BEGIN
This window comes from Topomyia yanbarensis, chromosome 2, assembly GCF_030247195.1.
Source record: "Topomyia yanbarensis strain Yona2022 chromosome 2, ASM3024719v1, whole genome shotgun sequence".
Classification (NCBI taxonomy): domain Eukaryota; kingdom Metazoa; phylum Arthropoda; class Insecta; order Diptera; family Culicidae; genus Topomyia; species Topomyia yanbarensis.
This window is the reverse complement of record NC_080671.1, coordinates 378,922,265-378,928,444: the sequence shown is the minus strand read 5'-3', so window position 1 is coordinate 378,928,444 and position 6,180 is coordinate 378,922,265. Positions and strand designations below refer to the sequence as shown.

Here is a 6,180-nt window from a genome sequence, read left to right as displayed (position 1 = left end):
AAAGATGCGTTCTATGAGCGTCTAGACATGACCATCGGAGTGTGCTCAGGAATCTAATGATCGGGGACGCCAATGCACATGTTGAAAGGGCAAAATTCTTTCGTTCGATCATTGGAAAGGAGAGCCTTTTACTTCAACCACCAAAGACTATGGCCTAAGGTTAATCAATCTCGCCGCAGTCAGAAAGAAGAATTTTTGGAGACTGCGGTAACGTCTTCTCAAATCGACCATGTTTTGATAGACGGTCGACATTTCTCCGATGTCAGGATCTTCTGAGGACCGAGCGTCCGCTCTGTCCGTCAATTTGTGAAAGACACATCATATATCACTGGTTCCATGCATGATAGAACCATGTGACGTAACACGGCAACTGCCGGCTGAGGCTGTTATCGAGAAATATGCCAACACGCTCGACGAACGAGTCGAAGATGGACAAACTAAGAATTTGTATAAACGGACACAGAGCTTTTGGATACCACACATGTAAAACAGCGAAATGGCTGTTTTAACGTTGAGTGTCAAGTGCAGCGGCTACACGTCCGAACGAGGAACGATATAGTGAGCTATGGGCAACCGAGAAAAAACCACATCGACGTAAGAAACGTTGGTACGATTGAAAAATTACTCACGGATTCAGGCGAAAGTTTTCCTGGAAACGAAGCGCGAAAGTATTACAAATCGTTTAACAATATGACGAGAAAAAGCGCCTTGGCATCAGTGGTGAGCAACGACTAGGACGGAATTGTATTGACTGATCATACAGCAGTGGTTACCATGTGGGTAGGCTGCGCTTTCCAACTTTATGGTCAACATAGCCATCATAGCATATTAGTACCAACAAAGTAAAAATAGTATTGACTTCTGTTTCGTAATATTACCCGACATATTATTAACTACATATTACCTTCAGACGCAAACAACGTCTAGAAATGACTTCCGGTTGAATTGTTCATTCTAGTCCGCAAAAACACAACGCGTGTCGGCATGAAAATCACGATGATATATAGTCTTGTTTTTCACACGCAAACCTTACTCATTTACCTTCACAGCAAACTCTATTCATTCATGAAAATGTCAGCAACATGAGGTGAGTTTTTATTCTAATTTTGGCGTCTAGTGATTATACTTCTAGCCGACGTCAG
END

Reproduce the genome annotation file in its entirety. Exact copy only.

This window comes from Topomyia yanbarensis, chromosome 2, assembly GCF_030247195.1.
Source record: "Topomyia yanbarensis strain Yona2022 chromosome 2, ASM3024719v1, whole genome shotgun sequence".
Classification (NCBI taxonomy): domain Eukaryota; kingdom Metazoa; phylum Arthropoda; class Insecta; order Diptera; family Culicidae; genus Topomyia; species Topomyia yanbarensis.
This window is the reverse complement of record NC_080671.1, coordinates 378,922,265-378,928,444: the sequence shown is the minus strand read 5'-3', so window position 1 is coordinate 378,928,444 and position 6,180 is coordinate 378,922,265. Positions and strand designations below refer to the sequence as shown.

Here is a 6,180-nt window from a genome sequence, read left to right as displayed (position 1 = left end):
AAAGATGCGTTCTATGAGCGTCTAGACATGACCATCGGAGTGTGCTCAGGAATCTAATGATCGGGGACGCCAATGCACATGTTGAAAGGGCAAAATTCTTTCGTTCGATCATTGGAAAGGAGAGCCTTTTACTTCAACCACCAAAGACTATGGCCTAAGGTTAATCAATCTCGCCGCAGTCAGAAAGAAGAATTTTTGGAGACTGCGGTAACGTCTTCTCAAATCGACCATGTTTTGATAGACGGTCGACATTTCTCCGATGTCAGGATCTTCTGAGGACCGAGCGTCCGCTCTGTCCGTCAATTTGTGAAAGACACATCATATATCACTGGTTCCATGCATGATAGAACCATGTGACGTAACACGGCAACTGCCGGCTGAGGCTGTTATCGAGAAATATGCCAACACGCTCGACGAACGAGTCGAAGATGGACAAACTAAGAATTTGTATAAACGGACACAGAGCTTTTGGATACCACACATGTAAAACAGCGAAATGGCTGTTTTAACGTTGAGTGTCAAGTGCAGCGGCTACACGTCCGAACGAGGAACGATATAGTGAGCTATGGGCAACCGAGAAAAAACCACATCGACGTAAGAAACGTTGGTACGATTGAAAAATTACTCACGGATTCAGGCGAAAGTTTTCCTGGAAACGAAGCGCGAAAGTATTACAAATCGTTTAACAATATGACGAGAAAAAGCGCCTTGGCATCAGTGGTGAGCAACGACTAGGACGGAATTGTATTGACTGATCATACAGCAGTGGTTACCATGTGGGTAGGCTGCGCTTTCCAACTTTATGGTCAACATAGCCATCATAGCATATTAGTACCAACAAAGTAAAAATAGTATTGACTTCTGTTTCGTAATATTACCCGACATATTATTAACTACATATTACCTTCAGACGCAAACAACGTCTAGAAATGACTTCCGGTTGAATTGTTCATTCTAGTCCGCAAAAACACAACGCGTGTCGGCATGAAAATCACGATGATATATAGTCTTGTTTTTCACACGCAAACCTTACTCATTTACCTTCACAGCAAACTCTATTCATTCATGAAAATGTCAGCAACATGAGGTGAGTTTTTATTCTAATTTTGGCGTCTAGTGATTATACTTCTAGCCGACGTCAG